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In the first part of the experiment, the participants prepared and delivered an impromptu speech. Later they were given difficult mental arithmetic to solve. All this while, they had before them an audience which was totally discouraging and downright dismissive of the participant's efforts. The impact of this social rejection was measured by detecting the level of two key markers of inflammatory activity in their saliva. In the second part of the experiment, the participants played a computer game called "Cyberball", which supposedly involved two other players but in reality were software bots. These bots had been trained to play only amongst themselves and not respond to the participant's moves. The participant would invariably take it as social rejection. The impact of this social rejection was measured by detecting the level of neural activity in two centers of the brain, viz., the dorsal anterior cingulate cortex (dACC) and the anterior insula.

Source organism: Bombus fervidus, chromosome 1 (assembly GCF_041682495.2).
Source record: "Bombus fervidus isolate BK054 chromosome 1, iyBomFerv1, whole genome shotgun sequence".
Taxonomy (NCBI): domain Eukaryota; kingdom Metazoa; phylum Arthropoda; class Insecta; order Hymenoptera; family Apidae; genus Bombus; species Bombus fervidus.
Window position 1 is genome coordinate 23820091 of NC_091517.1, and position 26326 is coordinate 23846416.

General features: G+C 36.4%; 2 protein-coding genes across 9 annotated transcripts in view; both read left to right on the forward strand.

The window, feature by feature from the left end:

image by ilco,

The experiment established that there is a strong correlation between inflammatory activity at the physiological level and neural activity in the brain, in a situation where a person is subjected to stress, especially of the social-evaluative-threat-and-rejection kind. It is a two-way street between the brain and the physiology. In one direction, an external experience of social rejection leads to heightened neural activity in the rejection-centers of the brain. In the other direction, an internalized, self-referential perception that one is being socially rejected ("I am a social reject", "Other people don't like me"), leads to heightened inflammatory activity in the body. Inflammatory activity by itself is not bad; it is actually one of the mechanisms of self-defense. However, when this activity is persistent and long-drawn, the paper says, it can lead to a host of physical conditions such as arthritis, asthma and the like.